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Who Me? Do I Really Need to Plan?

Published November 9, 2021

By Bernard A. Krooks, Certified Elder Law Attorney





It is not uncommon for younger family members to accompany a parent or other relative to an estate planning or elder law consultation with one of our attorneys at the firm. I have often observed that many of our clients are motivated to take action due to a family crisis. For example, dad had a stroke and needs care at a rehabilitation facility, or mom was recently diagnosed with dementia or Alzheimer’s disease and needs some help at home.





Recently, I have noticed that as we discuss a care plan for the elderly relative that there has been a heightened interest by younger family members who now recognize the need to do their own planning before a crisis occurs. To that end, we are often asked, “When should I start planning for these issues?” What a great question!





I like to think of elder care planning as a journey and not as a destination. It is a process and sometimes there are tweaks that need to be made to the plan along the way, but it is something that everyone eventually needs to think about. Here are some things to think about:





  1. We are all getting older. This is true, whether we like it or not!
  2. No one gets off this planet alive; there is only one way out and it is called dying.
  3. If we are lucky enough to live long, our medical care costs will continue to increase as we age — regardless of whether we need care in a nursing home, assisted living, or at our home.
  4. Failing to plan for this time in your life can have significant financial and quality of life consequences for you and your family. You can really make things easier for you and your loved ones by thinking through these issues in advance.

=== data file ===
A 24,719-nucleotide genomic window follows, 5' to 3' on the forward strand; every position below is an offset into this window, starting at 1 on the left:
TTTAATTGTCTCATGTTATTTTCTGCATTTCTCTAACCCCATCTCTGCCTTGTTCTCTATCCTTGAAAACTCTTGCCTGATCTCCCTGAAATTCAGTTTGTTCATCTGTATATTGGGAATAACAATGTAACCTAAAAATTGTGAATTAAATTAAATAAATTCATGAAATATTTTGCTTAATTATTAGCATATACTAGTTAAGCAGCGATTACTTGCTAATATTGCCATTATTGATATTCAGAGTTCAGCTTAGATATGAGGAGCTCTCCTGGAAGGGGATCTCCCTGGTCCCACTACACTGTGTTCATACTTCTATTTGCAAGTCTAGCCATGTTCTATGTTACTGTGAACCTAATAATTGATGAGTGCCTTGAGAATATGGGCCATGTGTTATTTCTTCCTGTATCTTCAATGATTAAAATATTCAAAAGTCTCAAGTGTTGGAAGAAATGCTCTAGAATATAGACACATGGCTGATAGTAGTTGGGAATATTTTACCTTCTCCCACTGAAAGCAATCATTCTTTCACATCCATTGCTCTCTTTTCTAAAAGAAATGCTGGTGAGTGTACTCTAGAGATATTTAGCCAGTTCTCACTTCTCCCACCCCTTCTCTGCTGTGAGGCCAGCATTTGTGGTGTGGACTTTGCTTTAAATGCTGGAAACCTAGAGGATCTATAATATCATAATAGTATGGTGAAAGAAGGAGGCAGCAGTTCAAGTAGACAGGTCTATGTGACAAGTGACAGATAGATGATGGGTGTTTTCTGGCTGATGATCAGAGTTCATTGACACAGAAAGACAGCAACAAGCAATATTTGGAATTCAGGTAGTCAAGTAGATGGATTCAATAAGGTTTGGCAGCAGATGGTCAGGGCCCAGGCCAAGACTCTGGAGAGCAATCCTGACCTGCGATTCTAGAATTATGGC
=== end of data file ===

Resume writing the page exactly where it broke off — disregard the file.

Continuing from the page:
5. If you have not updated your estate plan in the past few years or if you have a change in family circumstances, it is probably time to take a fresh look.
  6. If you are like many clients, a significant portion of your estate is in your IRA or other retirement accounts which have beneficiary designations. Have you considered that your will does not control the disposition of these assets?
  7. Do you have special circumstances in your family such as someone who has special needs or who has a drug, alcohol, or spending problem? This may necessitate using a trust in your estate plan.




The reason many of us do not like to plan ahead is that it forces us to think about and discuss our own morbidity or infirmity. We would much rather talk about our next vacation or home-remodeling project.





Everyone’s situation is different. We all have different medical conditions, family histories, financial assets, goals, etc. Within our financial portfolios, there is a wide variety of assets such as individual retirement accounts, real estate, non-IRA investments, etc. The treatment of each client’s plan varies depending on these factors and many more. So, what works for one person probably will not be the answer for someone else.





Many clients have said to us that they just want things to be simple for their family when they go. Others say that they do not want to be a burden to others or are concerned about reducing taxes owed at death. All of these are good reasons to get planning before something happens that prevents you from reaching your goals.





So, what is the best time to start planning for your future? Answer: there is no better time than the present. It basically boils down to how much risk you are willing to take. If you have a high tolerance for risk, then I guess you can wait and hope that nothing happens to you or that it will not be too late to take necessary steps at that time. However, if you are wrong, it could prove costly. For most folks planning in advance is the way to go. There is little to no downside (and tons of upside) of planning early since a well-drafted plan can usually be adjusted or updated, if necessary, as things change along your life journey.


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